JØRN LIER HORST: Let Me Tell You A Secret

Written by Jorn Lier Horst

It is thirteen years now since Norwegian author JØRN LIER HORST  burst onto the crime fiction scene with Key Witness, which was based on a true murder story. The former Senior Investigating Officer has since published a series featuring his detective, William Wisting. Along the way, Jørn has been awarded a multitude of prizes including The Martin Beck Award, The Glass Key and the Petrona Award. It wasn’t until 2011 that Dregs, the sixth in the series, was translated into English, and luckily enough for us was published in the UK by Sandstone Press.


What makes a good crime novel is difficult to pinpoint exactly. It's a bit like defining love, or trying to explain a colour. One element is essential though: it must contain a secret. The contract I make with my readers is that I will reveal that secret.

Nothing provokes our curiosity more than secrets, and we all have them. They may be large or small, but we all have them. Their recognition, and sometimes confession, is an important psychological feature of a healthy inner life.

Power is often linked to knowledge that is hidden. Federations, alliances, trade and international relations are all permeated with it. Economic and political governance depends on it. All states have their secret services, and companies need confidentiality to gain competitive advantage. There is always a hidden narrative playing out behind the scenes.

Secrets are a means of empowerment, and an important dynamic in private and social, as well as political games. At the level of international diplomacy, revelations from Wikileaks, Snowden and The Panama Papers may have been in some ways beneficial, although opinions differ. A lot has been, and continues to be, at stake for many of the actors, state as well as private, which not only demonstrates the power of secrets but also the fascination they hold.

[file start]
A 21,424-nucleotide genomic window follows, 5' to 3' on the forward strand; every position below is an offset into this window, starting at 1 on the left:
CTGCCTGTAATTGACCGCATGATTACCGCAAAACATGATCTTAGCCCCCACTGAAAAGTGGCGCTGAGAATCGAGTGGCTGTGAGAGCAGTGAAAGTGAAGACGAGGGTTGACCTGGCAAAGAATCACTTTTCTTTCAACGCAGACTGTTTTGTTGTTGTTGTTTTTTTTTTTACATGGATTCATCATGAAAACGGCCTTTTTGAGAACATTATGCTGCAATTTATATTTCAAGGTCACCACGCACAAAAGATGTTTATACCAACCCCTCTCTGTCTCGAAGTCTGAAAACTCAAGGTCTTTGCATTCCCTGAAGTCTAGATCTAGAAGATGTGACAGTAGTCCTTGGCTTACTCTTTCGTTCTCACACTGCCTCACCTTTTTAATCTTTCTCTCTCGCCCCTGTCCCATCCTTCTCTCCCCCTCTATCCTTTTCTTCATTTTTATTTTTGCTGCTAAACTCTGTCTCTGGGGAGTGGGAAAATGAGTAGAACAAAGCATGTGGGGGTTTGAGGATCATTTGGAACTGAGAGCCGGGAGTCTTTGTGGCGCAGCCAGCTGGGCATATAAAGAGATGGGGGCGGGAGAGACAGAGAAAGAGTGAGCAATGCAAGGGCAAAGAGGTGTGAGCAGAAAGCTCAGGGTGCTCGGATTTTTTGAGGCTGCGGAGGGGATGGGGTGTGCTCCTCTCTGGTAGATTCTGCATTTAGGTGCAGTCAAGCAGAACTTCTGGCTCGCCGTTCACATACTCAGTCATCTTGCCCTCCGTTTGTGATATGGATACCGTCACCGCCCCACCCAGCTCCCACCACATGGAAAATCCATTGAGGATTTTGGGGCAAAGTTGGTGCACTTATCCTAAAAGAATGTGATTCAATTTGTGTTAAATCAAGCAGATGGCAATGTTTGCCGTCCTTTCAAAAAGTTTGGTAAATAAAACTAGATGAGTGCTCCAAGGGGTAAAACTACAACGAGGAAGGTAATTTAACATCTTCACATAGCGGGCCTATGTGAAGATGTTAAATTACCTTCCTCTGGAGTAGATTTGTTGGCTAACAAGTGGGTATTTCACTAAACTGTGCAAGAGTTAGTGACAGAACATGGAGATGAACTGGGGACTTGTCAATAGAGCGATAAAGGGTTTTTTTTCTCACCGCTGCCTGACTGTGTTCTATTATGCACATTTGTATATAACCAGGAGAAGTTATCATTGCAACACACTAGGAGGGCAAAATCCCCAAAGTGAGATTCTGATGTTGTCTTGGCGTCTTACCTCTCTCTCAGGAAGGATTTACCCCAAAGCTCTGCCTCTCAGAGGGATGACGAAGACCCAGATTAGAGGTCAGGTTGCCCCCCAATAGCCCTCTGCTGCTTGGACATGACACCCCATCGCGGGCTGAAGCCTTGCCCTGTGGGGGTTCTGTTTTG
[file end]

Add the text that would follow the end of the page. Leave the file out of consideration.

During my childhood, I heard of an old barn where, some time before World War II, a car had been pushed inside and covered with a tarpaulin. No one had been inside since. There is something about old barns that triggers curiosity. You never know what is behind those dusty windows with their cobwebs, and doors that have been closed for decades. My young friends and I often embarked on expeditions to find this barn, anxious to uncover the secret.

We never found it, but police Inspector William Wisting was luckier, and inside was a rare veteran car full of bullet holes. Not only that but the barn doors were locked both outside and in. When It Grows Dark is, therefore, a classic locked room mystery.

My new novel is the eleventh about William Wisting. Through his previous history, he has evolved and changed with the society he lives in, watching from the inside how crime has become coarser and more professional, and how we have all become less secure. As the world around him has become gradually darker, Wisting has become increasingly disillusioned. I have, in many ways, written him into a special darkness of his own.

My ambition for When It Grows Dark was to explore what William Wisting was like before the organized and brutal crime of today appeared, in the early 80's, when he was a newly graduated star of the police college, his wife was still alive and their daughter in a stroller. What I found, in the course of writing, was that some aspects of Wisting were the same then as now.

He was, and remains, a man of patience and understanding who can penetrate even the deepest of secrets.

And now for a small treat - some photos of what Jørn gets up to when not writing!

CrimeFest 2017 Panel: Risking It All: How Far Would Your Characters Go?

Torkil Damhaug, Kate Medina, Sharon Bolton, Kjell Ola Dahl and Jørn Lier Horst

Jørn with CWA Chairman Martin Edwards and Mike Stotter at Boucherchon 2016 New Orleans

This will put you off your tea! Jørn with Ali Karim

Photos © Ali Karim

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Jorn Lier Horst

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